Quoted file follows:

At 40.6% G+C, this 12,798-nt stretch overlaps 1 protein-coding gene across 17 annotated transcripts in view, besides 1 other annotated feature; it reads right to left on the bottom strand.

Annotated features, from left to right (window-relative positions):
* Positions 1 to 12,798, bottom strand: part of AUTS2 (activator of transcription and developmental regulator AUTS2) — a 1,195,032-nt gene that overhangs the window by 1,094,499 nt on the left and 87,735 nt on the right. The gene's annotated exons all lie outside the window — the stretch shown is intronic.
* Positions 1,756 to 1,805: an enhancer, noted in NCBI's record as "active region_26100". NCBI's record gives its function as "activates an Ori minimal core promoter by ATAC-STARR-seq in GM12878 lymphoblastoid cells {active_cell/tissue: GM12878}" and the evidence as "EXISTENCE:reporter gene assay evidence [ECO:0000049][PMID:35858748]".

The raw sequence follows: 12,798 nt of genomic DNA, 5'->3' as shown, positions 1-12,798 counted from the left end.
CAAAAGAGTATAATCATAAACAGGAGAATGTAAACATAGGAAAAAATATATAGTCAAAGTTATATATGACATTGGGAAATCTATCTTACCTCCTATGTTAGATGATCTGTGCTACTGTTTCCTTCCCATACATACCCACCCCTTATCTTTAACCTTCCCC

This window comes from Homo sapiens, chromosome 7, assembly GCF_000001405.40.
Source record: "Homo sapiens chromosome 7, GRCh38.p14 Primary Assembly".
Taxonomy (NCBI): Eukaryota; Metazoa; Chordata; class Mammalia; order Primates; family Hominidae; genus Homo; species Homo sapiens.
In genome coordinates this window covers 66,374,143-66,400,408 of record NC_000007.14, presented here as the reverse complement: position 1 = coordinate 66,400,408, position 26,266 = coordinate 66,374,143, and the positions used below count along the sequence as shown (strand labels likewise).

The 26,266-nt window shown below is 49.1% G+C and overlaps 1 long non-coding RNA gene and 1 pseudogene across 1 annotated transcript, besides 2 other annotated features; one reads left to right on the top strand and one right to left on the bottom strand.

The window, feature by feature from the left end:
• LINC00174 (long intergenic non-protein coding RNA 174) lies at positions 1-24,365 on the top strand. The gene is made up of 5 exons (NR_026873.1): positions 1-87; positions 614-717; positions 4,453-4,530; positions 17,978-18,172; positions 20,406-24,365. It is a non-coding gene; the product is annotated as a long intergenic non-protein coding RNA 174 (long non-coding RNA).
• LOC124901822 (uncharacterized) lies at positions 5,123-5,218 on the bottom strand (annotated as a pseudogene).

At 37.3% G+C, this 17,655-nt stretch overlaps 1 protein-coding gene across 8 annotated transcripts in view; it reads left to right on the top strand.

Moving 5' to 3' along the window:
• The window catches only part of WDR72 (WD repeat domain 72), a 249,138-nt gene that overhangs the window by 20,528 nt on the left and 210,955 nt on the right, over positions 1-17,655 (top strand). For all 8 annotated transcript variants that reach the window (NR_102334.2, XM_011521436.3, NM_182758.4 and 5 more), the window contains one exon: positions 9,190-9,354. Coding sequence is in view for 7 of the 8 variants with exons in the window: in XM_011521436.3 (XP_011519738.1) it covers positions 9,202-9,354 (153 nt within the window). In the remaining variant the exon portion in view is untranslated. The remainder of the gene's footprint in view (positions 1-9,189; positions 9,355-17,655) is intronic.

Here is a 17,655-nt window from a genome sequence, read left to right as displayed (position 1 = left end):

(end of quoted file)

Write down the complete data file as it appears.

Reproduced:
At 40.6% G+C, this 12,798-nt stretch overlaps 1 protein-coding gene across 17 annotated transcripts in view, besides 1 other annotated feature; it reads right to left on the bottom strand.

Annotated features, from left to right (window-relative positions):
* Positions 1 to 12,798, bottom strand: part of AUTS2 (activator of transcription and developmental regulator AUTS2) — a 1,195,032-nt gene that overhangs the window by 1,094,499 nt on the left and 87,735 nt on the right. The gene's annotated exons all lie outside the window — the stretch shown is intronic.
* Positions 1,756 to 1,805: an enhancer, noted in NCBI's record as "active region_26100". NCBI's record gives its function as "activates an Ori minimal core promoter by ATAC-STARR-seq in GM12878 lymphoblastoid cells {active_cell/tissue: GM12878}" and the evidence as "EXISTENCE:reporter gene assay evidence [ECO:0000049][PMID:35858748]".

The raw sequence follows: 12,798 nt of genomic DNA, 5'->3' as shown, positions 1-12,798 counted from the left end.
CAAAAGAGTATAATCATAAACAGGAGAATGTAAACATAGGAAAAAATATATAGTCAAAGTTATATATGACATTGGGAAATCTATCTTACCTCCTATGTTAGATGATCTGTGCTACTGTTTCCTTCCCATACATACCCACCCCTTATCTTTAACCTTCCCC

This window comes from Homo sapiens, chromosome 7, assembly GCF_000001405.40.
Source record: "Homo sapiens chromosome 7, GRCh38.p14 Primary Assembly".
Taxonomy (NCBI): Eukaryota; Metazoa; Chordata; class Mammalia; order Primates; family Hominidae; genus Homo; species Homo sapiens.
In genome coordinates this window covers 66,374,143-66,400,408 of record NC_000007.14, presented here as the reverse complement: position 1 = coordinate 66,400,408, position 26,266 = coordinate 66,374,143, and the positions used below count along the sequence as shown (strand labels likewise).

The 26,266-nt window shown below is 49.1% G+C and overlaps 1 long non-coding RNA gene and 1 pseudogene across 1 annotated transcript, besides 2 other annotated features; one reads left to right on the top strand and one right to left on the bottom strand.

The window, feature by feature from the left end:
• LINC00174 (long intergenic non-protein coding RNA 174) lies at positions 1-24,365 on the top strand. The gene is made up of 5 exons (NR_026873.1): positions 1-87; positions 614-717; positions 4,453-4,530; positions 17,978-18,172; positions 20,406-24,365. It is a non-coding gene; the product is annotated as a long intergenic non-protein coding RNA 174 (long non-coding RNA).
• LOC124901822 (uncharacterized) lies at positions 5,123-5,218 on the bottom strand (annotated as a pseudogene).

At 37.3% G+C, this 17,655-nt stretch overlaps 1 protein-coding gene across 8 annotated transcripts in view; it reads left to right on the top strand.

Moving 5' to 3' along the window:
• The window catches only part of WDR72 (WD repeat domain 72), a 249,138-nt gene that overhangs the window by 20,528 nt on the left and 210,955 nt on the right, over positions 1-17,655 (top strand). For all 8 annotated transcript variants that reach the window (NR_102334.2, XM_011521436.3, NM_182758.4 and 5 more), the window contains one exon: positions 9,190-9,354. Coding sequence is in view for 7 of the 8 variants with exons in the window: in XM_011521436.3 (XP_011519738.1) it covers positions 9,202-9,354 (153 nt within the window). In the remaining variant the exon portion in view is untranslated. The remainder of the gene's footprint in view (positions 1-9,189; positions 9,355-17,655) is intronic.

Here is a 17,655-nt window from a genome sequence, read left to right as displayed (position 1 = left end):